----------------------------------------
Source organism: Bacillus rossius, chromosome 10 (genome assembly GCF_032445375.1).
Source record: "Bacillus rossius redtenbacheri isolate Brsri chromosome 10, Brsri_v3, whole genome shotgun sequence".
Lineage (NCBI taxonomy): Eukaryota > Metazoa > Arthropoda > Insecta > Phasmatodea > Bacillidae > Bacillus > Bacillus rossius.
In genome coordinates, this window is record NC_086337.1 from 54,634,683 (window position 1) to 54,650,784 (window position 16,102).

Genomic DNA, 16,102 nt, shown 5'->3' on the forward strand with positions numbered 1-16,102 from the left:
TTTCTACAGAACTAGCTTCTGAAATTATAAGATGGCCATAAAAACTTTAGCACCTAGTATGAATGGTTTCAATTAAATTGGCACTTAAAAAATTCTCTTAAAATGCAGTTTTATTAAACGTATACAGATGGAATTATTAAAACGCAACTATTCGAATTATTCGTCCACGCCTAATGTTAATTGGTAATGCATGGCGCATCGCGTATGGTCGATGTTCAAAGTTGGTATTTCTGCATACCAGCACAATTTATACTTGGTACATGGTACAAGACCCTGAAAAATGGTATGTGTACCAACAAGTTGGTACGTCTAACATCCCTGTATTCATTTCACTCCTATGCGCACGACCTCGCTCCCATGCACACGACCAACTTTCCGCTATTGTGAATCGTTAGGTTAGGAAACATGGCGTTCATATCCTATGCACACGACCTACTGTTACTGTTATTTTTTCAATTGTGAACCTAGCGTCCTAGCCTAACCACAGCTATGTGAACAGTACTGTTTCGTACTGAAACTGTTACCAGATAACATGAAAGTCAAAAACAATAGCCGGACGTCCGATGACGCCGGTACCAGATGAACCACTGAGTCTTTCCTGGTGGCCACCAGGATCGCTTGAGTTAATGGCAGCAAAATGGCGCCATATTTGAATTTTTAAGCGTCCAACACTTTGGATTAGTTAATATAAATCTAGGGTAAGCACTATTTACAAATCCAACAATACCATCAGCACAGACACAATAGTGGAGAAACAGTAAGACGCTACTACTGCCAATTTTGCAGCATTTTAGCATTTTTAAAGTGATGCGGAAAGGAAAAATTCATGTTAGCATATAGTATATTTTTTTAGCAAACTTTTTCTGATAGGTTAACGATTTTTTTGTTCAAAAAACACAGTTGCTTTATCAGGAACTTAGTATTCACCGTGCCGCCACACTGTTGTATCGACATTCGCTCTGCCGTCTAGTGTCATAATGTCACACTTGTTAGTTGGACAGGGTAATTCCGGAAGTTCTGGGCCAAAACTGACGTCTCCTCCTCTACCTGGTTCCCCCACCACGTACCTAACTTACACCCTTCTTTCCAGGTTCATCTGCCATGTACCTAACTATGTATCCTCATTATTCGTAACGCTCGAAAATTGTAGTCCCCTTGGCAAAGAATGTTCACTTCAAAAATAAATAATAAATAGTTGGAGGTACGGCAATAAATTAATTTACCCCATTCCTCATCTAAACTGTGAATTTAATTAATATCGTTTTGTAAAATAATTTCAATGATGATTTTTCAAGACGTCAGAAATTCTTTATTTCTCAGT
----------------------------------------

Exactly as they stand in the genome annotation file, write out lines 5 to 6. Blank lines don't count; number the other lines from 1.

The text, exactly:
Genomic DNA, 16,102 nt, shown 5'->3' on the forward strand with positions numbered 1-16,102 from the left:
TTTCTACAGAACTAGCTTCTGAAATTATAAGATGGCCATAAAAACTTTAGCACCTAGTATGAATGGTTTCAATTAAATTGGCACTTAAAAAATTCTCTTAAAATGCAGTTTTATTAAACGTATACAGATGGAATTATTAAAACGCAACTATTCGAATTATTCGTCCACGCCTAATGTTAATTGGTAATGCATGGCGCATCGCGTATGGTCGATGTTCAAAGTTGGTATTTCTGCATACCAGCACAATTTATACTTGGTACATGGTACAAGACCCTGAAAAATGGTATGTGTACCAACAAGTTGGTACGTCTAACATCCCTGTATTCATTTCACTCCTATGCGCACGACCTCGCTCCCATGCACACGACCAACTTTCCGCTATTGTGAATCGTTAGGTTAGGAAACATGGCGTTCATATCCTATGCACACGACCTACTGTTACTGTTATTTTTTCAATTGTGAACCTAGCGTCCTAGCCTAACCACAGCTATGTGAACAGTACTGTTTCGTACTGAAACTGTTACCAGATAACATGAAAGTCAAAAACAATAGCCGGACGTCCGATGACGCCGGTACCAGATGAACCACTGAGTCTTTCCTGGTGGCCACCAGGATCGCTTGAGTTAATGGCAGCAAAATGGCGCCATATTTGAATTTTTAAGCGTCCAACACTTTGGATTAGTTAATATAAATCTAGGGTAAGCACTATTTACAAATCCAACAATACCATCAGCACAGACACAATAGTGGAGAAACAGTAAGACGCTACTACTGCCAATTTTGCAGCATTTTAGCATTTTTAAAGTGATGCGGAAAGGAAAAATTCATGTTAGCATATAGTATATTTTTTTAGCAAACTTTTTCTGATAGGTTAACGATTTTTTTGTTCAAAAAACACAGTTGCTTTATCAGGAACTTAGTATTCACCGTGCCGCCACACTGTTGTATCGACATTCGCTCTGCCGTCTAGTGTCATAATGTCACACTTGTTAGTTGGACAGGGTAATTCCGGAAGTTCTGGGCCAAAACTGACGTCTCCTCCTCTACCTGGTTCCCCCACCACGTACCTAACTTACACCCTTCTTTCCAGGTTCATCTGCCATGTACCTAACTATGTATCCTCATTATTCGTAACGCTCGAAAATTGTAGTCCCCTTGGCAAAGAATGTTCACTTCAAAAATAAATAATAAATAGTTGGAGGTACGGCAATAAATTAATTTACCCCATTCCTCATCTAAACTGTGAATTTAATTAATATCGTTTTGTAAAATAATTTCAATGATGATTTTTCAAGACGTCAGAAATTCTTTATTTCTCAGT